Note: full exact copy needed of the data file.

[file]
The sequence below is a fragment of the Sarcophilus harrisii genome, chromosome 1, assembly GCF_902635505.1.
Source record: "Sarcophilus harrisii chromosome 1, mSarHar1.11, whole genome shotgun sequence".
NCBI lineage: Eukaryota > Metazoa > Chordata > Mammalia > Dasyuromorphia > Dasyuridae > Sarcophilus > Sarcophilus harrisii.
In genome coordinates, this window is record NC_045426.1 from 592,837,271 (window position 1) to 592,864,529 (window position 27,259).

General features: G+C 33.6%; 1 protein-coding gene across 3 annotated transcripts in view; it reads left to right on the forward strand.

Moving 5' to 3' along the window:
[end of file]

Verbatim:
The sequence below is a fragment of the Sarcophilus harrisii genome, chromosome 1, assembly GCF_902635505.1.
Source record: "Sarcophilus harrisii chromosome 1, mSarHar1.11, whole genome shotgun sequence".
NCBI lineage: Eukaryota > Metazoa > Chordata > Mammalia > Dasyuromorphia > Dasyuridae > Sarcophilus > Sarcophilus harrisii.
In genome coordinates, this window is record NC_045426.1 from 592,837,271 (window position 1) to 592,864,529 (window position 27,259).

General features: G+C 33.6%; 1 protein-coding gene across 3 annotated transcripts in view; it reads left to right on the forward strand.

Moving 5' to 3' along the window: